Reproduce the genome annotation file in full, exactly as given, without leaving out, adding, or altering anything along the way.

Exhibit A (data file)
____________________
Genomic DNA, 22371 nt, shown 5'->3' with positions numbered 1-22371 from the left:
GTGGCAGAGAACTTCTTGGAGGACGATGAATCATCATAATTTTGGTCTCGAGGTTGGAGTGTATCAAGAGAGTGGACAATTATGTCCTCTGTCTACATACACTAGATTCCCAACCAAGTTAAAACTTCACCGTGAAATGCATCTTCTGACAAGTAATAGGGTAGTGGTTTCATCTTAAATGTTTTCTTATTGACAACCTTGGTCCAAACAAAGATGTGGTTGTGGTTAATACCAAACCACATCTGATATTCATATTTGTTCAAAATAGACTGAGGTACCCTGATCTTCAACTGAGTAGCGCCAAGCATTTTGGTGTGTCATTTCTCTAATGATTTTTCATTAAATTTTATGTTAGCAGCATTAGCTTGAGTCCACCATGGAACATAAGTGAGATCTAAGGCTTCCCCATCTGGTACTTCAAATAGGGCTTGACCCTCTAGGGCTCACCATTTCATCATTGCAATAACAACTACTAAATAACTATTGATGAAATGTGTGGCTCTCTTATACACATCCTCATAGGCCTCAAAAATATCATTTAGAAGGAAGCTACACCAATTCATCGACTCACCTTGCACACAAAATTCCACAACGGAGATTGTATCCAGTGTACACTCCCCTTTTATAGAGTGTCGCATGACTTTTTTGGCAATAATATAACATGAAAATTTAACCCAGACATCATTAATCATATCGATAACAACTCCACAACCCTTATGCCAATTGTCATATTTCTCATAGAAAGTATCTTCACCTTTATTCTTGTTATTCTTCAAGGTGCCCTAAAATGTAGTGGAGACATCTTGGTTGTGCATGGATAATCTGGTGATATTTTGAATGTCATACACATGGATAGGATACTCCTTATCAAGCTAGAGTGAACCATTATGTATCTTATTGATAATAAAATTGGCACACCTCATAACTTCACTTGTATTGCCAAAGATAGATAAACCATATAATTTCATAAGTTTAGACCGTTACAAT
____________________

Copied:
Genomic DNA, 22371 nt, shown 5'->3' with positions numbered 1-22371 from the left:
GTGGCAGAGAACTTCTTGGAGGACGATGAATCATCATAATTTTGGTCTCGAGGTTGGAGTGTATCAAGAGAGTGGACAATTATGTCCTCTGTCTACATACACTAGATTCCCAACCAAGTTAAAACTTCACCGTGAAATGCATCTTCTGACAAGTAATAGGGTAGTGGTTTCATCTTAAATGTTTTCTTATTGACAACCTTGGTCCAAACAAAGATGTGGTTGTGGTTAATACCAAACCACATCTGATATTCATATTTGTTCAAAATAGACTGAGGTACCCTGATCTTCAACTGAGTAGCGCCAAGCATTTTGGTGTGTCATTTCTCTAATGATTTTTCATTAAATTTTATGTTAGCAGCATTAGCTTGAGTCCACCATGGAACATAAGTGAGATCTAAGGCTTCCCCATCTGGTACTTCAAATAGGGCTTGACCCTCTAGGGCTCACCATTTCATCATTGCAATAACAACTACTAAATAACTATTGATGAAATGTGTGGCTCTCTTATACACATCCTCATAGGCCTCAAAAATATCATTTAGAAGGAAGCTACACCAATTCATCGACTCACCTTGCACACAAAATTCCACAACGGAGATTGTATCCAGTGTACACTCCCCTTTTATAGAGTGTCGCATGACTTTTTTGGCAATAATATAACATGAAAATTTAACCCAGACATCATTAATCATATCGATAACAACTCCACAACCCTTATGCCAATTGTCATATTTCTCATAGAAAGTATCTTCACCTTTATTCTTGTTATTCTTCAAGGTGCCCTAAAATGTAGTGGAGACATCTTGGTTGTGCATGGATAATCTGGTGATATTTTGAATGTCATACACATGGATAGGATACTCCTTATCAAGCTAGAGTGAACCATTATGTATCTTATTGATAATAAAATTGGCACACCTCATAACTTCACTTGTATTGCCAAAGATAGATAAACCATATAATTTCATAAGTTTAGACCGTTACAAT